Five years after she killed three men during a bout of demonic possession, Regan MacNeil seems at peace as she enjoys a privileged but lonely adolescence. Her actress mother, absent on-location, leaves her in the care of her childhood nanny, Sharon, who feels inextricably bound to her young charge despite the terror she endured during the girl's possession. Regan attends frequent counseling sessions with Dr. Gene Tuskin, an unorthodox psychologist who believes Regan remembers more of her ordeal than she admits.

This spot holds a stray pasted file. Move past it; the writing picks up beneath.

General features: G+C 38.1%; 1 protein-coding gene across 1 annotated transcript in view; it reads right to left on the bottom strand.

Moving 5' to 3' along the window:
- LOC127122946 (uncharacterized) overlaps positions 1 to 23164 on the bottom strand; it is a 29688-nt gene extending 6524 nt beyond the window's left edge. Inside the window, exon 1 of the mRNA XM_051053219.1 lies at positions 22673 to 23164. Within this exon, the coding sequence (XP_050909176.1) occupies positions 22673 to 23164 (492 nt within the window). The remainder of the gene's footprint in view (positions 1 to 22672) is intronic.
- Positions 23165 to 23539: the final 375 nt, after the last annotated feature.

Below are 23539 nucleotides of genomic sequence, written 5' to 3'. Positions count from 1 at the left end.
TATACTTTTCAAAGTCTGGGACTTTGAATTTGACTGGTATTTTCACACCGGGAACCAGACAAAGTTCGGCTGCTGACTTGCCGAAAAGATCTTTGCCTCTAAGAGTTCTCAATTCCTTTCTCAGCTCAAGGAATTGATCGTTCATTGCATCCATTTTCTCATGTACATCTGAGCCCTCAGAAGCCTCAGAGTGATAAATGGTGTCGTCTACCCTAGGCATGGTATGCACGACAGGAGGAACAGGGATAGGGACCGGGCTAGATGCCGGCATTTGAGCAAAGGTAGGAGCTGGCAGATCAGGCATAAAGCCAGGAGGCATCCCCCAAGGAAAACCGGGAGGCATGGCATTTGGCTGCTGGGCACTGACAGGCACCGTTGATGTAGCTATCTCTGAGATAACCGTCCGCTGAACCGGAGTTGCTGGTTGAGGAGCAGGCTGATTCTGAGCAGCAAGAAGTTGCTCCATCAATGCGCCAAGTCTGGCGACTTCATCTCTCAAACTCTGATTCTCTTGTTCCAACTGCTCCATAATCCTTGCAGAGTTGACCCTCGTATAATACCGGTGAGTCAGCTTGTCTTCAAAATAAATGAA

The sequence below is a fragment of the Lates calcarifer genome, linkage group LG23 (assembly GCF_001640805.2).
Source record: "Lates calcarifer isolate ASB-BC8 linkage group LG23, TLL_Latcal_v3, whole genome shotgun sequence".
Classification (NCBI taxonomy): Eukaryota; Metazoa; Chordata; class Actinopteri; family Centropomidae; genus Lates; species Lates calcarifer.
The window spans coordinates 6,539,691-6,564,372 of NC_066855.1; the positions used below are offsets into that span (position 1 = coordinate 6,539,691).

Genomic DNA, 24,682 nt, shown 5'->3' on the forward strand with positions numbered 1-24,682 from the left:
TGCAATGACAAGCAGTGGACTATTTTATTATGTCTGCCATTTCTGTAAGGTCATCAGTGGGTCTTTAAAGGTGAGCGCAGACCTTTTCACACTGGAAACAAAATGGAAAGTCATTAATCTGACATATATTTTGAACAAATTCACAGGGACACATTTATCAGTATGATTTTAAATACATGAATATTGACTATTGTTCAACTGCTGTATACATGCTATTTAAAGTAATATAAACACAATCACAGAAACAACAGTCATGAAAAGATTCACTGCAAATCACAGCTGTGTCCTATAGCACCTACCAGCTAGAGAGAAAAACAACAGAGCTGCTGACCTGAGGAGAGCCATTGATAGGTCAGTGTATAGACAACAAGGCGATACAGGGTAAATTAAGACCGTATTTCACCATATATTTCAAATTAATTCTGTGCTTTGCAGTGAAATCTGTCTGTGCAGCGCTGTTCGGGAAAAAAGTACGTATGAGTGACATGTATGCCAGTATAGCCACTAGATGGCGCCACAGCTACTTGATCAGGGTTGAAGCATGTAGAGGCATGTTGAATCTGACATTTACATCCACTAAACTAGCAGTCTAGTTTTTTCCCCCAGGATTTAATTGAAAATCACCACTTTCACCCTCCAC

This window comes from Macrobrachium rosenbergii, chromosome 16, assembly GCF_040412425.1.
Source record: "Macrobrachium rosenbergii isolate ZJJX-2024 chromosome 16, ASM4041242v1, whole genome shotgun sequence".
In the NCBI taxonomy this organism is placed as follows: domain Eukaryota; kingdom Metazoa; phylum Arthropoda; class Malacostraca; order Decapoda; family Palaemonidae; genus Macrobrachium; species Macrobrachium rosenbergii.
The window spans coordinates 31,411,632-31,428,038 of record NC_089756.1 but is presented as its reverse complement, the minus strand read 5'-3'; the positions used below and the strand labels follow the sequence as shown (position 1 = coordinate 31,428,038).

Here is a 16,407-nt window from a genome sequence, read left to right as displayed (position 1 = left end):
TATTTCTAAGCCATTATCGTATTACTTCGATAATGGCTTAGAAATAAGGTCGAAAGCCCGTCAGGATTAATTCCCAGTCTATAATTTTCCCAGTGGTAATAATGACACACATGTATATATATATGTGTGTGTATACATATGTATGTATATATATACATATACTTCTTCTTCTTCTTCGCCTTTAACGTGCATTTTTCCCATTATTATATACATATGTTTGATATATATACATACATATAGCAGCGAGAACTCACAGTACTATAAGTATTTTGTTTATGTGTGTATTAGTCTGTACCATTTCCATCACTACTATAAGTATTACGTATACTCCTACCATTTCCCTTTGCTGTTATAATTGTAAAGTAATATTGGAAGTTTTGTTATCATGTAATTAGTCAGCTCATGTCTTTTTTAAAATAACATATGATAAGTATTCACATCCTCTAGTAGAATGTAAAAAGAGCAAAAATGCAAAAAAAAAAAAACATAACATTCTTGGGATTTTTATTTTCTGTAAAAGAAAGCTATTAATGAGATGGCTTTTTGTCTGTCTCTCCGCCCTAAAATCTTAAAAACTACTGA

Faith won out over psychology in the original The Exorcist, so screenwriter William Goodhart gives the shrinks a higher handicap in Exorcist 2: The Heretic. Pseudoscience runs amok here, especially in the coolly modernist panopticon of Dr. Tuskin's treatment center. What appears to be an ordinary pair of strobe lights is actually the catalyst for not only telepathic communion between doctor and patient, but also a deluge of new age psychobabble that says more about the self-help '70s than it does about the conflicts between good and evil or religion and reason. As the good doctor, Louise Fletcher manages to keep a straight face -- and her dignity -- by playing the material straight, but Richard Burton, as the priest who must provide the spiritual component to Regan's therapy, gives in to the material's patent silliness, chomping scenery in his wake. James Earl Jones, as the grown-up Kokuma, makes the most of a small role that puts him in both loincloth and lab coat. Linda Blair, however, looks uncomfortable in an alternating series of schoolgirl outfits and negligées, bereft of the makeup and head-spinning that made her earlier performance so memorable. Perhaps she's trying to figure out why anyone would give her character -- who threw not one but two people out a window in the original film -- a penthouse apartment with a practically railing-free balcony. The answer: because it looks cool. Yes, despite the dearth of good writing and acting, director John Boorman, cinematographer William A. Fraker, and the special effects crew with Albert J. Whitlock have great fun concocting chic cityscapes, exotic, cast-of-thousands tableaux, and trippy supernatural sequences. From burning martyrs to voodoo ceremonies to aerial sequences shot from the viewpoint of a demonic grasshopper, they turn the visuals into improbable psychedelic poetry. Not until Alien 3 would a blockbuster sequel again so flagrantly sacrifice plot and characterization in favor of impressionistic imagery
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